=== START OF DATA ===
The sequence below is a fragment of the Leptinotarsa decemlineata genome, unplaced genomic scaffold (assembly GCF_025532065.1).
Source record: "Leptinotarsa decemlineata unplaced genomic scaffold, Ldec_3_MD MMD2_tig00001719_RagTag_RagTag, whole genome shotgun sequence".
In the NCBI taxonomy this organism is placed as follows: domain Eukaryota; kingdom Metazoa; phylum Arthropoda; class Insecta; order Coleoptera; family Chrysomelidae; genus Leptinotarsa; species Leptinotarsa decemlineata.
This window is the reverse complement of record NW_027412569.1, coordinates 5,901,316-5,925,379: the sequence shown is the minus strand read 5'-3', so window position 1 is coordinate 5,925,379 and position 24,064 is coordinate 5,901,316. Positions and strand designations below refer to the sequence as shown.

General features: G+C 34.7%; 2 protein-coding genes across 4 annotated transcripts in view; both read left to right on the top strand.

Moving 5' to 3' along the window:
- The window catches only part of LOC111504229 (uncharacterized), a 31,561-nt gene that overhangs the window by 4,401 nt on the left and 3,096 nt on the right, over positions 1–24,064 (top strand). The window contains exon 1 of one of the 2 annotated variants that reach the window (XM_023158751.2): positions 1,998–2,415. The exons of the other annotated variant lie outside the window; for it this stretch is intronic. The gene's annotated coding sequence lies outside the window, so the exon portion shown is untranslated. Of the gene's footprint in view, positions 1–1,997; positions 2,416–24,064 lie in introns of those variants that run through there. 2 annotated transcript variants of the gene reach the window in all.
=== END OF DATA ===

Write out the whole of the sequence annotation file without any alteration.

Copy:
The sequence below is a fragment of the Leptinotarsa decemlineata genome, unplaced genomic scaffold (assembly GCF_025532065.1).
Source record: "Leptinotarsa decemlineata unplaced genomic scaffold, Ldec_3_MD MMD2_tig00001719_RagTag_RagTag, whole genome shotgun sequence".
In the NCBI taxonomy this organism is placed as follows: domain Eukaryota; kingdom Metazoa; phylum Arthropoda; class Insecta; order Coleoptera; family Chrysomelidae; genus Leptinotarsa; species Leptinotarsa decemlineata.
This window is the reverse complement of record NW_027412569.1, coordinates 5,901,316-5,925,379: the sequence shown is the minus strand read 5'-3', so window position 1 is coordinate 5,925,379 and position 24,064 is coordinate 5,901,316. Positions and strand designations below refer to the sequence as shown.

General features: G+C 34.7%; 2 protein-coding genes across 4 annotated transcripts in view; both read left to right on the top strand.

Moving 5' to 3' along the window:
- The window catches only part of LOC111504229 (uncharacterized), a 31,561-nt gene that overhangs the window by 4,401 nt on the left and 3,096 nt on the right, over positions 1–24,064 (top strand). The window contains exon 1 of one of the 2 annotated variants that reach the window (XM_023158751.2): positions 1,998–2,415. The exons of the other annotated variant lie outside the window; for it this stretch is intronic. The gene's annotated coding sequence lies outside the window, so the exon portion shown is untranslated. Of the gene's footprint in view, positions 1–1,997; positions 2,416–24,064 lie in introns of those variants that run through there. 2 annotated transcript variants of the gene reach the window in all.